Hawaii National Guard sees significant reduction in energy consumptionPosted on Sep 24, 2013 in In The News
(22nd Avenue, DIAMOND HEAD) Today, Gov. Neil Abercrombie joined by Maj. Gen. Darryll D.M. Wong, the adjutant general and retired Maj. Gen. Ray Starling, Hawaii Energy program manager, shared how Hawaii State Department of Defense, Hawaii National Guard division, reduced its energy consumption in some facilities by as much as 23 percent.
Last July, as part of the governor’s reduction in dependence on fossil fuels initiative, Gen. Wong directed his staff to implement a plan to cut energy usage by five percent each year for five years cutting total usage by 25 percent by 2017.
To date, the projects and behavior modifications throughout the National Guard’s facilities in Diamond Head area have resulted in an aggregate savings of $79,000 since to program’s implementation a year ago.
Over the last several years, the Hawaii National Guard has worked collaboratively with Hawaii Energy, the conservation and efficiency program for Hawaii, Honolulu and Maui counties, to become more energy efficient.
In summer 2012, partnering with Hawaii Energy, State DOD personnel were educated on energy conservation measures. More than 130 Hawaii National Guard staffers learned about conservation and efficiency in the workplace, including identification of wasteful lighting and air conditioning conditions. The ultimate goal is the adoption of institutional behavior change. In turn, these staff members applied the training to the facilities where they worked and shared their knowledge with co-workers.
Many energy-saving opportunities were identified by the energy audits performed as part of the training. These range from space consolidation or optimization to no or low-cost operational changes to large-scale capital improvement projects.
Hawaii Energy provided the training through Smart Sustainability Consulting, a Honolulu-based company specializing in occupant engagement through education.
The New Day Plan calls for Green Government and reduction in dependence on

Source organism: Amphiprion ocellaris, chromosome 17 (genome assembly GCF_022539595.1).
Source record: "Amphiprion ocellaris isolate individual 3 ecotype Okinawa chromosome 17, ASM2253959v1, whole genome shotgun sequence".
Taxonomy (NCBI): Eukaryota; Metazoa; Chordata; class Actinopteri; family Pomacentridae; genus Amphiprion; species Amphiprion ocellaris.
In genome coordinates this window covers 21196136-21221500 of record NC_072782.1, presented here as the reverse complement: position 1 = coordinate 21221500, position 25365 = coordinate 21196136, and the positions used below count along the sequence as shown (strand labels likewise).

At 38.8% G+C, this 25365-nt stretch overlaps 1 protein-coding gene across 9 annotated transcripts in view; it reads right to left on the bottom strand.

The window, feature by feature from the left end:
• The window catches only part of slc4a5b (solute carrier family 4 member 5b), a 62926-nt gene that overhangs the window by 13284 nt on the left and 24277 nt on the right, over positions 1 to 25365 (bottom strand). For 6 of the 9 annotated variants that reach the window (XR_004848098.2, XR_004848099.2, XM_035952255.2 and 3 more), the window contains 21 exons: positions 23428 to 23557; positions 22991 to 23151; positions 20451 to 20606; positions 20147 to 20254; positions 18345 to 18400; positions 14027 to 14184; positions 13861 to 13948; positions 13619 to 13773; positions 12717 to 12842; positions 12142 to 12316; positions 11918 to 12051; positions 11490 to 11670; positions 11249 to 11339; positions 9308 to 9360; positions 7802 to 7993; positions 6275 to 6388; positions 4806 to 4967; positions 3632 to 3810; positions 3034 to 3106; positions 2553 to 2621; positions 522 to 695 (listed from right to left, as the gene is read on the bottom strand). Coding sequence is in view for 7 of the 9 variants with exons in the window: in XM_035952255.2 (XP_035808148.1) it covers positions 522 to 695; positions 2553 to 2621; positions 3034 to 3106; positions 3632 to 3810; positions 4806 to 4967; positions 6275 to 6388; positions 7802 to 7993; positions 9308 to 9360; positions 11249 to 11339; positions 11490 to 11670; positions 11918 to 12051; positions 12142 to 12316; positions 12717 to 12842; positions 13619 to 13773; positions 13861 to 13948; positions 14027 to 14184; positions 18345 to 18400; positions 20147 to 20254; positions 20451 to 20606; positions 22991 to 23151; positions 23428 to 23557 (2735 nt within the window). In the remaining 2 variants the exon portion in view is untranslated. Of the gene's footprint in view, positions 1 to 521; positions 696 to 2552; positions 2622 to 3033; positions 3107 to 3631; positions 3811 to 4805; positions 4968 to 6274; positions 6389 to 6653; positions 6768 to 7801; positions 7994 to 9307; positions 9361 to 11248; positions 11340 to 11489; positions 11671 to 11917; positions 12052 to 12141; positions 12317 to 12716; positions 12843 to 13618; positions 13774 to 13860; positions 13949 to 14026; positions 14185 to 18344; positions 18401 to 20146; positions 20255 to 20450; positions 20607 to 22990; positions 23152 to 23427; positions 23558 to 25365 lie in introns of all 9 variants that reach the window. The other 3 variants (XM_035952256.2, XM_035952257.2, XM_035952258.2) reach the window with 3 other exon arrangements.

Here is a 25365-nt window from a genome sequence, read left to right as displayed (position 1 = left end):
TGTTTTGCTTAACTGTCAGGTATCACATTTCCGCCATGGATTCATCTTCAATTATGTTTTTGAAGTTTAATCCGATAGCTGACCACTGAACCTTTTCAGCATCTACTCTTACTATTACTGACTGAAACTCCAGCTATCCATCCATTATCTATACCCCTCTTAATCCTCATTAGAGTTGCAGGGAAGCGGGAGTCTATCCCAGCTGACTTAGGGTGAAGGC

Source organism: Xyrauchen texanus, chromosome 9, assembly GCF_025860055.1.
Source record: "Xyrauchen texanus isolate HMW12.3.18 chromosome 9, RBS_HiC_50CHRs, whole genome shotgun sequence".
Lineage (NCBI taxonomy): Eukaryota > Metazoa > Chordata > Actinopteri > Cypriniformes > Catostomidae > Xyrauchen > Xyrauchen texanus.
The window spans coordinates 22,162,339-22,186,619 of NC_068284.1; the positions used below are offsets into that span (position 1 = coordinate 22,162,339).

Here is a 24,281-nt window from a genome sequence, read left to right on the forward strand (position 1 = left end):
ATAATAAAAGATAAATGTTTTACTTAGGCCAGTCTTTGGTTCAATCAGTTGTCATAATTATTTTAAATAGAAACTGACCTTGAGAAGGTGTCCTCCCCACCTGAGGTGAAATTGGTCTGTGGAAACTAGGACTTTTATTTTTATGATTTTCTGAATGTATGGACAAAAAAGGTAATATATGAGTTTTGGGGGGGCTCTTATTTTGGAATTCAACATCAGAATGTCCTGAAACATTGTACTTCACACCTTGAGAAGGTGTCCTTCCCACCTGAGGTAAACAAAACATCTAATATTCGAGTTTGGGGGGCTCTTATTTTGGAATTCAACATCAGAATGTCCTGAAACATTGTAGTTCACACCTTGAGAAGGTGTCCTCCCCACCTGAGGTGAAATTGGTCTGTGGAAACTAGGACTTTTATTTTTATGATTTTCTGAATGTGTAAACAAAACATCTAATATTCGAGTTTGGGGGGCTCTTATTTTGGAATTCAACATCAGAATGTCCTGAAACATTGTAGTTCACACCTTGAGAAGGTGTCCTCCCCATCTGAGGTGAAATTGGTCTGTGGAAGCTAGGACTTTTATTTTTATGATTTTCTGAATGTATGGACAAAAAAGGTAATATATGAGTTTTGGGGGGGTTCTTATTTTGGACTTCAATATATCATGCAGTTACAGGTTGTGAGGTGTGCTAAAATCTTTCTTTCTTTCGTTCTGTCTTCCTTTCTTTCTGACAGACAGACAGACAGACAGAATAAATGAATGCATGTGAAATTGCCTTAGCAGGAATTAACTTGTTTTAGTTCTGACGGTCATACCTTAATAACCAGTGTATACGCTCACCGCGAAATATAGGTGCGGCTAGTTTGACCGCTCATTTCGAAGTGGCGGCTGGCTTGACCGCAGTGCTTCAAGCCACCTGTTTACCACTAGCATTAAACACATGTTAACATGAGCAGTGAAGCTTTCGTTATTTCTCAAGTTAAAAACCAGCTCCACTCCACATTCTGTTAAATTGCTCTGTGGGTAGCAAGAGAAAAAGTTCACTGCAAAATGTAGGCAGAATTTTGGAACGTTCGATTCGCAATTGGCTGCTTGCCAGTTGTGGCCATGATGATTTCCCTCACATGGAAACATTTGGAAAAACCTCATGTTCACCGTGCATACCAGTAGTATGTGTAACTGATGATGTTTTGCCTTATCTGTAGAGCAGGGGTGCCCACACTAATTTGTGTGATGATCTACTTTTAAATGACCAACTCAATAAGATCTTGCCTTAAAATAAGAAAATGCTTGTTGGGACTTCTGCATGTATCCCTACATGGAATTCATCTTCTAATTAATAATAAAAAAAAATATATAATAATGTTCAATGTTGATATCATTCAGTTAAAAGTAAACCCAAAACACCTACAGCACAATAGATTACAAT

fossil fuels. Most important economic enterprise is energy independence.
Train our workforce to build and operate a clean energy economy. “Will lead an effort to make government buildings, fleets and personnel practices leaders in energy conservation, which will save tax dollars over the long haul and lead the rest
The teams received tool kits to measure power usage and light levels. Armed with an array of meters and tools, the teams surveyed power consumption of their respective facilities. Engineers from AEIM make recommendations, after measurements taken by the DOD teams are analyzed.
Each team has assigned mentor who is experienced cutting an institutions energy usage. The teams were encouraged with statistics and success stories that illustrate how making small changes and changing the perception of things like proper lighting can have a massive impact on an energy budget. The diverse teams members left the training sessions ready to measure there facilities power usage, and with a deeper understanding of terms like watt, CFL, magnetic vs. electronic stabilization, Lumens, candle power and de-lamping.
After data was collected over $50,000 of annual saving has been identified just in the Fort Ruger area. The two main areas that needed addressing were plug loads and lighting levels. The savings will come from simple relatively inexpensive adjustments like power strip usage, and adjusting the light levels in the rooms that are over lite. The figures do not include adjustments in the heating and cooling of the facilities, but those figures are being considered.
Teams of building occupants around from the through out the Islands are slated to get the training and will start measuring their own facilities usage.
Derrick Sonoda, Hawaii Energy’s Transformational Program Manager